A total of 9 directors have been used to direct the Game of Thrones TV series till date.

I was left wondering as to why use so many directors for a single plot story! Wouldn't their individual styles and approach to the story contaminate each other? And how would actors react to being directed in a different manner, each episode?!

Is there any reference and justification to the studios decision regarding this?

PS Here is a list of the directors.


7 Answers 7


From Wikipedia:

Some [TV-] shows have a small stable of directors, but also usually rely on outside directors.

Given the time constraints of broadcasting, a single show might have two or three episodes in pre-production, one or two episodes in principal photography, and a few more in various stages of post-production.

The task of directing is complex enough that a single director can usually not work on more than one episode or show at a time, hence the need for multiple directors.

Television vs Film Directing:

Film directors usually have most of the creative control, but in television this control tends to be more in the hands of the producer.

Although this is not always the case, the television director can be thought of more as someone who molds the show into the package requested by the producer, as opposed to someone who stamps their own feel on the production.

The Showrunner is usually the person responsible for a TV series.

TV's showrunners outrank directors:

For film directors, it's all about control. Realizing it will be their vision that appears on the bigscreen, and knowing they'll be judged on whether the film is successful or not, helmers fight for final cut, casting choices and answer to no one -- except, possibly, the visiting studio suit or producer -- while ruling on the set.

With episodic television, however, directors walk a fine line between their own creative muse and the expectations of the showrunners.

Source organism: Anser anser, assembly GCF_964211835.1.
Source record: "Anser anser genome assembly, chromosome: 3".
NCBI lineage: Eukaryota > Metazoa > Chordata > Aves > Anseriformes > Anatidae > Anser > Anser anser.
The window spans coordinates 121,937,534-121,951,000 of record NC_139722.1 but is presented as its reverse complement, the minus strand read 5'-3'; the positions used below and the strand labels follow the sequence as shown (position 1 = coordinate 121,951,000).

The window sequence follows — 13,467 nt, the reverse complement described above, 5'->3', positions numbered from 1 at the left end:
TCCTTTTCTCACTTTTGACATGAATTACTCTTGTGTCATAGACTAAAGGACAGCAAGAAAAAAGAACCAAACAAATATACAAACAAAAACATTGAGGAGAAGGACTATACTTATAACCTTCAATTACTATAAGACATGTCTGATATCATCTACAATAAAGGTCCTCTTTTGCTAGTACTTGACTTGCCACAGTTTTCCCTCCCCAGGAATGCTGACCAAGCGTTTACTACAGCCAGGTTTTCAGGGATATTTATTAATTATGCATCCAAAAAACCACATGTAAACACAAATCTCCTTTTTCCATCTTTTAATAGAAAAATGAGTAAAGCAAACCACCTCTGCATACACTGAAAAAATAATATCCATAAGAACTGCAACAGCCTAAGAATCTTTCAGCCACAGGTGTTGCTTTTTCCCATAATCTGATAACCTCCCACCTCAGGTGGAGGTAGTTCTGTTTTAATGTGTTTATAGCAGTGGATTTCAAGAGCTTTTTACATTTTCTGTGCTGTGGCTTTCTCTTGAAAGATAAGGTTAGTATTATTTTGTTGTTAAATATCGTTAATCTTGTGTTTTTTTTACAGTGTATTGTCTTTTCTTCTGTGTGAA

From an interview with Jeannot Szwarc, who has directed episodes for several TV shows (Supernatural, Bones, Grey's Anatomy, Fringe, Smallville, Heroes,...):

Now being a director who travels from show to show can be difficult. Always fitting in. Always having to adapt to new styles. Do you have a philosophy that helps you?

  • Well, yes. The philosophy is that you are a guest wherever you go. You want to preserve your style and sensibilities, but you must also fit into the style of the show and into the group. ...

    First thing is to try to make the show the best it can be within the parameters that are established. Try to improve the script as best you can. And to try to convince everyone to see it your way.


This is routine in one-hour high quality television series, and is not unique to Game of Thrones. Season One of GoT is 10 episodes long - almost 10 hours of finished material, and typically they want to have a new season every year. It would be logistically difficult for one person to manage this in the same way as a movie director does.

If you compare this to the context of a movie with 1.5 to 3 hours of finished material, it is a significant increase in the amount of footage that must be planned for, shot and edited. Even movies have second-unit directors who shoot in parallel to the named director of the movie. Andy Sirkis was the second-unit director on The Hobbit for example.

As a comparison there were 19 directors of episodes of Breaking Bad, a show with more episodes than Game of Thrones, but a similar level of critical acclaim and a consistent treatment of plot and character was achieved despite the large number of people involved.

As other answers have said, it is the job of the overall creative team - producers and writers to map out a season of episodes, and the directors have less power and direct as required by the creative team as a whole. Often a there is a 'headline' director, who helps set the look and style of the season, e.g. Alan Ball wrote and directed the season opener and finale of Six Feet Under and True Blood, Martin Scorsese directed the pilot of Boardwalk Empire - a great advertisement for the series as a whole.